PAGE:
The five pushbuttons are on a separate small PCB in front of the screen PCB.
The pushbuttons provide quick and easy acces to all settings.

The picture shows is the main screen of the current version.

The left part shows:
Type number,
Battery voltage and the rotating frequency,
The Average, Squelch, and Calibration setting,

The down left corner shows the elevation indicator, for airborne targets.
Next to this indicator a simple vector scope shows the current value of the four antennas:
X+, Y+, X-, Y-

The RDF does four measurements every half second.

Using this data a SinCos calculation is performed and the quality (Q-factor) of each measurement is determined.
The four bearing estimates are displayed in the pelorus, on the right side of the screen.
The length of each bearing line is determined by the Q-factors of the measurements.
So a good measurement shows a longer line and a crooked measurement shows a short line.
Every half second these four measurements are plotted including a long time average line.

This long time average is also calculated using the Q factor to weigh each measurement.
So a high quality measurement has a large impact on the average and a poor quality measurement is almost ignored.

The center dot in the pelorus indicates that a measurement was good enough to be accepted.

This total approach gives a quick and very good impression of bearing and reliability of measurements.

The MENU screen offers access to:

* Calibration of Azimuth and Elevation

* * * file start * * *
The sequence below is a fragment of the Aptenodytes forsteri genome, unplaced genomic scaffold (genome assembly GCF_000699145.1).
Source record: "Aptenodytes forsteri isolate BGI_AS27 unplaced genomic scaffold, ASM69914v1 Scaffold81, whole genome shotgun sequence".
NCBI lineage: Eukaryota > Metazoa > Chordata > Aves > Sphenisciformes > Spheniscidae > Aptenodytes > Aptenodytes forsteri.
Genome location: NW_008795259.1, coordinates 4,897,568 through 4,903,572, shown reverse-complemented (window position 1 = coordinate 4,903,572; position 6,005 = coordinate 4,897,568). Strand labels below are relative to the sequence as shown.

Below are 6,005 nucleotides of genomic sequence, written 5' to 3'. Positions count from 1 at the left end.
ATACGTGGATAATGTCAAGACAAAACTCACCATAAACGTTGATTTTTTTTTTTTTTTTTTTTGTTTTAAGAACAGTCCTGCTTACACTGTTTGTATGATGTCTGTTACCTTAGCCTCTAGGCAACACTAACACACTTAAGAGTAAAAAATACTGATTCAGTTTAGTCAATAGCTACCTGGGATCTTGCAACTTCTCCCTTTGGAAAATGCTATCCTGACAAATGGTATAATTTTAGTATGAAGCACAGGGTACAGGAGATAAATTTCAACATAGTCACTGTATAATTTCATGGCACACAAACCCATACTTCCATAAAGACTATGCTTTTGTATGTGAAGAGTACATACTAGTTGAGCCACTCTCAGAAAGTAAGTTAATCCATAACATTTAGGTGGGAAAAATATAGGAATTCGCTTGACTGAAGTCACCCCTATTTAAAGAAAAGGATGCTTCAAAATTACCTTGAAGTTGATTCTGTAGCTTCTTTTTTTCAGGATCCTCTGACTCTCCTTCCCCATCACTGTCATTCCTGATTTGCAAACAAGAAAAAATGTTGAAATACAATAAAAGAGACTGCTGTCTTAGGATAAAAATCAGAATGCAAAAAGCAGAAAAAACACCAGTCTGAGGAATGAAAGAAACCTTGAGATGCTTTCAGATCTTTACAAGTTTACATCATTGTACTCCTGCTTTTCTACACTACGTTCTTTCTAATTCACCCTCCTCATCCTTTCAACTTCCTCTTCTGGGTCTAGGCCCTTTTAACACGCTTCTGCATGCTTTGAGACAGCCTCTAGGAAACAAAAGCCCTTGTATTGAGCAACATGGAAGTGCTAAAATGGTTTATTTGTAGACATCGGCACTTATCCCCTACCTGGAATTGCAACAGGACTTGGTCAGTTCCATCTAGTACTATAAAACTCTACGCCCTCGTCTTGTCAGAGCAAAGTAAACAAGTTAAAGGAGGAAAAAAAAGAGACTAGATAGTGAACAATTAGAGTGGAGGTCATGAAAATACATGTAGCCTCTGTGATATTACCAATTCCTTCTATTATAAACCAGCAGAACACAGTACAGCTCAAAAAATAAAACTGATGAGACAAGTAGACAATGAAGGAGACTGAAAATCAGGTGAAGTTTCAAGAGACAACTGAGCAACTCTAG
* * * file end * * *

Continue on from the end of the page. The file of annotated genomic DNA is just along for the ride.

* Averaging level 

* Frequency of antenna rotation

* Squelch level (FREEZE on low level or low quality signals)

* Run (back to operating mode)

While in MENU, an antenna test is performed at the background, stepping through the 4 antennas in a slow pace.
A defect antenna can be clearly recognised this way. 

The Calibration menu:

Simple but effective.

Azimuth calibration can be set from 0 to 358 degrees, in 2 degrees steps.
Elevation calibration is a compensation factor depending on your receivers output.

All menu changeable settings are stored in a non volatile memory,
and will be remembered next time the RDF is powered up.

The Averaging menu:

Lowest level = 0 (no averaging)
Next levels are 16, 32, 64, 128, 256.
These are the number of samples combined in a running average.
A setting of 64 will generally do fine in a mobile setup.

The Frequency menu:

From 104 Hz, 112Hz, 120Hz, up to 2040 Hz, in increasing increments.
504 Hz is a good choice for narrow band FM applications.

The Squelch menu:

Running from 0 to 9, the squelch setting is the  minimum Q factor the sample must have to be valid.
A sample with a Q below the squelch setting will be ignored, and the dot in the center of the pelorus will disappear, to indicate that no fresh data is accepted and the Azimuth indicator is frozen.

The samples Q value is calculated out of signal magnitude (doppler amplitude) plus the samples symmetry: A multipath doppler tone may be quite loud but will be not very symmetrical.
Therefore the symmetry is a good indicator for the reliability of the sample.

A complicated algorithm is used to combine both amplitude and symmetry into
a single quality rating figure "Q", which is also displayed in the pelorus.

Measurements indicate that the RDF itself has an accuracy within 2 degrees.
The antenna array however is not taken into account here.
A 4-antenna doppler typically has an accuracy of around 5 degrees in good circumstances.

Anyone who has been driving around with a RDF in a city or industrial environment will know that ideal circumstances can be far, far away...

73, Wil.